Operational Factors

Manufacturers’ sales organizations have been unable to physically promote their products due to social distancing, including shelter-in-place orders by some state governments. Additionally, many professional conferences have been cancelled or moved to virtual platforms. A Kantar study among physicians4 identified 46 information sources that physicians use to learn about products beyond their personal experience. Social distancing requirements will impact frequency and methods in which brand messages are received, but Kantar does not anticipate the lack of in-person sales calls to negatively affect checkpoint inhibitor use. Checkpoint inhibitors are well-entrenched among metastatic NSCLC patients who do not have an abnormal “EGFR” or “ALK” gene. In addition, all products will face the same limitations. In this time of uncertainty, the market leader is likely to continue to be advantaged as the go-to brand and other brands may suffer for the loss of opportunity to grow share, but the checkpoint inhibitor class is unlikely to suffer from a lack of face-to-face promotion.

Quote 1

Operationally, infusion suites typically have several chairs within the same physical space. Guidelines for COVID-19 have been developed for kidney dialysis clinics which includes the 6-foot distancing in both waiting rooms and during dialysis.5 Additionally, if a patient has respiratory symptoms, they are ideally placed in a separate room from otherwise well patients. Kantar expects that infusion clinics may also adopt these strategies, although we did not find specific government directed guidelines for oncology infusions.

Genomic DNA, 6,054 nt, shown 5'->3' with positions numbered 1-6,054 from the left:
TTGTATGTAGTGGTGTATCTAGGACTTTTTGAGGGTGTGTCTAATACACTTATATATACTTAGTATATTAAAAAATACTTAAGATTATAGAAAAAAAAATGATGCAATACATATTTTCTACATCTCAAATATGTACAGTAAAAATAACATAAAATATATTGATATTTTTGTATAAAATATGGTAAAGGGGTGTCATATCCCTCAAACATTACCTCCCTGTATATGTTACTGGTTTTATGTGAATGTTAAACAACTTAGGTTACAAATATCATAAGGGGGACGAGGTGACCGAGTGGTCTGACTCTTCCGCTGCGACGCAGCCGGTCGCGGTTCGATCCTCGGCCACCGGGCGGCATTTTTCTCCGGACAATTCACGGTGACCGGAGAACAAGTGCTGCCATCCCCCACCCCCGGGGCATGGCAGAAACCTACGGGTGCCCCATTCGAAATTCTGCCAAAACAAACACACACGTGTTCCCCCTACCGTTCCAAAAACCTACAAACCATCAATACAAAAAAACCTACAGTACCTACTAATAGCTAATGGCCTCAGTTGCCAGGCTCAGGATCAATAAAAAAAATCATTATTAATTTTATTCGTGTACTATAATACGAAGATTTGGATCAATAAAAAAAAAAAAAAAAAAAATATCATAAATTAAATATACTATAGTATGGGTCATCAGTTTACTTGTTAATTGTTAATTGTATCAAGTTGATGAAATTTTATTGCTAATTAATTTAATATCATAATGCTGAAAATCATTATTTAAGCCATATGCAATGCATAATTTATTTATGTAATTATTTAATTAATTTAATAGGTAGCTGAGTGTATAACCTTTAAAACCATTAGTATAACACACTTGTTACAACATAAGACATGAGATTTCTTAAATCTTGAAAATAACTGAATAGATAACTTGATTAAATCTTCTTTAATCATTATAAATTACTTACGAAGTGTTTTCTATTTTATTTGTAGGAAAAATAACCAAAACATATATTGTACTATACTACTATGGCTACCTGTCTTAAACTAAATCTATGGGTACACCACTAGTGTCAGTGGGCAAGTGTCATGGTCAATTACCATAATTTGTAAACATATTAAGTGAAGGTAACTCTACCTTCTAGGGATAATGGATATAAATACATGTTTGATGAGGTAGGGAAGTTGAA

In addition, personal protective equipment will be needed for staff at a time when this is in short supply.

Quote 2

Not only will this potentially impact volume of infusions, but it will negatively impact the practice economics of the infusion suite due to staff cost for fewer infusions without an increase in reimbursement rates. Historically, the suites were all about volume with careful scheduling to maximize capacity. To meet capacity needs it is possible to expand days or hours of operation; however, this may not be feasible based on staffing requirements and need for PPE for additional personnel. A key question is if this will lead to longer term changes in infusion suite design, including practice economics, or further site-of-care shifts.

Kantar expects some deferrals in infusion administration due to infusion capacity constraints during the lockdown since there is not capacity of in-home health infusion services to make up this difference. Once the lock down is over, there will likely be an influx of patients, including new patients, that have had delayed diagnosis or treatment beginning with the bravest and followed by the more cautious.

Economic Factors